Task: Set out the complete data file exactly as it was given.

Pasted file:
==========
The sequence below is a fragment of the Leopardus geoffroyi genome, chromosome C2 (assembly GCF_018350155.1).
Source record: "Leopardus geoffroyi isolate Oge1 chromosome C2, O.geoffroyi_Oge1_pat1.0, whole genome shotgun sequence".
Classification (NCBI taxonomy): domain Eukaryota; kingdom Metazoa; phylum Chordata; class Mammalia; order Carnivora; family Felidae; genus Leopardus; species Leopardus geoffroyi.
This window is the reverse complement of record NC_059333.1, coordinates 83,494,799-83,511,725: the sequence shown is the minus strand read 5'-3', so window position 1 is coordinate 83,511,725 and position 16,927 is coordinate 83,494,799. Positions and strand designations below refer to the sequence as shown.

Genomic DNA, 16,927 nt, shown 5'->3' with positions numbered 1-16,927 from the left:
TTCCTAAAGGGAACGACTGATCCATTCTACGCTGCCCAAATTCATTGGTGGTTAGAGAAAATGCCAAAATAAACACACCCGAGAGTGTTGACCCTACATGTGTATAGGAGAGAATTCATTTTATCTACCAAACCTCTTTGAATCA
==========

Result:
The sequence below is a fragment of the Leopardus geoffroyi genome, chromosome C2 (assembly GCF_018350155.1).
Source record: "Leopardus geoffroyi isolate Oge1 chromosome C2, O.geoffroyi_Oge1_pat1.0, whole genome shotgun sequence".
Classification (NCBI taxonomy): domain Eukaryota; kingdom Metazoa; phylum Chordata; class Mammalia; order Carnivora; family Felidae; genus Leopardus; species Leopardus geoffroyi.
This window is the reverse complement of record NC_059333.1, coordinates 83,494,799-83,511,725: the sequence shown is the minus strand read 5'-3', so window position 1 is coordinate 83,511,725 and position 16,927 is coordinate 83,494,799. Positions and strand designations below refer to the sequence as shown.

Genomic DNA, 16,927 nt, shown 5'->3' with positions numbered 1-16,927 from the left:
TTCCTAAAGGGAACGACTGATCCATTCTACGCTGCCCAAATTCATTGGTGGTTAGAGAAAATGCCAAAATAAACACACCCGAGAGTGTTGACCCTACATGTGTATAGGAGAGAATTCATTTTATCTACCAAACCTCTTTGAATCA